“This is exhausting, I just want it to be over,” first-year student speaks about misinformation circulating on social media


Nick El Hajj, News Editor

A screenshotted Google document circulating on Instagram that describes an alleged attack on a “Southeast Asian American first-year student” on campus has sparked controversy, concern and confusion within the Grinnell College community.

On Oct. 11, Shabab Kabir `26 was the victim of two separate incidents on and off the Grinnell College campus, which left him injured and needing to seek medical care. The details of these incidents were then subject to campus-wide speculation after a Google document created by Hannah Biles `23.5 and Attaira Prince `23 began circulating on social media weeks after the incidents occurred. 

The sharing of this document and a subsequent GoFundMe set up on behalf of an “anonymous first-year” have led to some members of the College community claiming the Google document has bred misinformation. 

“There are inaccuracies in this statement [circulated Google document] that are important to address because the circulation of misinformation has caused fear among members of our community,” said an email titled “Statement About Social Media Posts” that was sent out by the Grinnell College Office of Communications on Nov. 9.

“I never wanted it to be public. I didn’t find out about the document until I was on Instagram, and I didn’t know when it was made and how it spread so far … I’m not even Southeast Asian,” said Kabir, who identifies as Bengali and South Asian.

Kabir explained that he had initially only disclosed the details of the incident with his friend, Prince.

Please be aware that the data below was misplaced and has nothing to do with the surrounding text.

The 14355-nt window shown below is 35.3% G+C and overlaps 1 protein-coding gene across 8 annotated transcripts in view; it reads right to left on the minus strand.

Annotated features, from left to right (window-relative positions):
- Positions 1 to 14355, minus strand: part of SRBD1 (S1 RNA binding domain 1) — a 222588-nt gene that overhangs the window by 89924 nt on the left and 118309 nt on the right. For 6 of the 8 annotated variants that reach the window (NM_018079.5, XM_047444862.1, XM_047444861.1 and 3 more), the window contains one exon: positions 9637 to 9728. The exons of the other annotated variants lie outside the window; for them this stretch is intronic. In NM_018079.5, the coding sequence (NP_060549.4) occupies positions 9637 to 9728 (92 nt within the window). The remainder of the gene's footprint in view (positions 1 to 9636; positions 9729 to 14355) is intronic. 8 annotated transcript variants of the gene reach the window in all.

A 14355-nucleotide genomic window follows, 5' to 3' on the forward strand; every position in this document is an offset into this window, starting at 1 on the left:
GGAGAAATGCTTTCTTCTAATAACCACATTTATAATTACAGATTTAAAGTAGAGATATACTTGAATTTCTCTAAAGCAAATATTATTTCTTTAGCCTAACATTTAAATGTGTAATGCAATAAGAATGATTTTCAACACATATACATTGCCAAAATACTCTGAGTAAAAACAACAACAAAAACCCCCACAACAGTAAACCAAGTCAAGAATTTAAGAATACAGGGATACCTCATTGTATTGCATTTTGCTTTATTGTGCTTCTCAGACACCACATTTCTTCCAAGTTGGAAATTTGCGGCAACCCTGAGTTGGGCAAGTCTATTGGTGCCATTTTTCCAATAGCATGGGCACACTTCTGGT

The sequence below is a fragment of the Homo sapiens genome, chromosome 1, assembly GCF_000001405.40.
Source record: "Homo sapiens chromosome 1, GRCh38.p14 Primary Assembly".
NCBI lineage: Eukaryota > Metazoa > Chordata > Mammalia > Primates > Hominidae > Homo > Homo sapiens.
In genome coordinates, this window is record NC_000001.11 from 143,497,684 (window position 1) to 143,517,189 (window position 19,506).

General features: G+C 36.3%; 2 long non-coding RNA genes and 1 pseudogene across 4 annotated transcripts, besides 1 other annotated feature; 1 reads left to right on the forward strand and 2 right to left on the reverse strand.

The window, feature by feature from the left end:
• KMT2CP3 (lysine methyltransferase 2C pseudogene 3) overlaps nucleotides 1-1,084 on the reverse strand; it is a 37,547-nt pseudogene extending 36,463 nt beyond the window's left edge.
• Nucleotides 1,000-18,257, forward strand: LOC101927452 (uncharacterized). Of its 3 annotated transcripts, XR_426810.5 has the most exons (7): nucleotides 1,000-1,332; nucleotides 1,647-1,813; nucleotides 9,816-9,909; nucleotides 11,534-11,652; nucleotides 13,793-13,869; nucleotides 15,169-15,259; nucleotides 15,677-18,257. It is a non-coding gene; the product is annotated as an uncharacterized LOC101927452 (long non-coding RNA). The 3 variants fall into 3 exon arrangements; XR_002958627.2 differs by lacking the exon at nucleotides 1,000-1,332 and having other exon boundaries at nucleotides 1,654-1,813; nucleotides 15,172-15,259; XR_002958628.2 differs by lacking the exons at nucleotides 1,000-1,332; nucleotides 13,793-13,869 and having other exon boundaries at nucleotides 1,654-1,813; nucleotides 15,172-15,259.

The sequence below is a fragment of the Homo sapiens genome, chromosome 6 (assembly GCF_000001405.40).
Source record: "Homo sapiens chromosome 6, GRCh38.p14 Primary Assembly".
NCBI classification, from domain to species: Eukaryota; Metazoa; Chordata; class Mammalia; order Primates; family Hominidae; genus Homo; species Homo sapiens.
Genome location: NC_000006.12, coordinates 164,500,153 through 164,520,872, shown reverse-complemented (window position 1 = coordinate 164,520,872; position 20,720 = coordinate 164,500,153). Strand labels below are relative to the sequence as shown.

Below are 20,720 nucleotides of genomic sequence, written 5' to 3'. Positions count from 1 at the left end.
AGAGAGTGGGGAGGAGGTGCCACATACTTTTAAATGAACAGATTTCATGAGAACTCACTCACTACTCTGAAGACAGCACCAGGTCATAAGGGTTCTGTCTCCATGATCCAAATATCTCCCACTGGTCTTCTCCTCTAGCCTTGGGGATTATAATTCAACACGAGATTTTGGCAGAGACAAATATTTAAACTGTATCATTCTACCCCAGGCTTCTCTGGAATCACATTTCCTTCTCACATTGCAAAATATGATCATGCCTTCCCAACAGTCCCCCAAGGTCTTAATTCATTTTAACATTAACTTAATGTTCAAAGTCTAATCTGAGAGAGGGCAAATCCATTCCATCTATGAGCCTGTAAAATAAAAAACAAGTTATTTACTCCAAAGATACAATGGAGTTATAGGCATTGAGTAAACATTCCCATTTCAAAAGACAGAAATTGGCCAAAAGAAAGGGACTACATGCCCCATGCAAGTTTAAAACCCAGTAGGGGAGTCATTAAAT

I never wanted it to be public.

— Shabab Kabir `26

“I was shocked,” she said. “To hear that someone is actually targeted on campus is surprising,” added Prince. With Kabir’s permission, Prince shared her recollection of the details of the incident with her friend, Biles.

“I was like, ‘how do people not know about this?’ It’s like physical violence that no one knows about,” said Biles, who decided with Prince to create the Google document describing the incident. “The document was definitely a rough draft,” said Prince. “It was written without referral back to him [Kabir].”

“It was a third-person account of events. There are a lot of things that needed to be clarified in that Google [document], it was never meant to go out,” said Biles who, out of concern and “kind of on a whim,” shared the document with her sociology class. 

“I think that that was a complete lack of forethought on my part, I didn’t think of the consequences,” said Biles. “From there, I saw that someone had shared it with an MLC [Multicultural Leadership Council] group, then the MLC group shared it with everyone.”

After the document was shared, the International Student Organization sent an email titled “Racist Hate Crimes at Grinnell” on Nov. 3 with the attached Google document. Another email with the same subject line was sent by the Chinese Student Association on the same day with the attached document and read: “Our hope is to have everyone aware and protect themselves to the best extent. Please spread this message to your friends and classmates!”

“Social media went on a frenzy about it,” said Kabir. He also noted a number of inaccuracies in both the College’s Nov. 9 statement and in the document circulating on social media.

According to Kabir, he was walking between Younker Hall and Joe Rosenfield Center with his uncharged electric scooter heading back to his dorm after a meeting around 8 p.m. Then, “out of nowhere, someone with their bicycle collided with me and then they just kept going, and then I fell really hard and came unconscious for several minutes,” he said.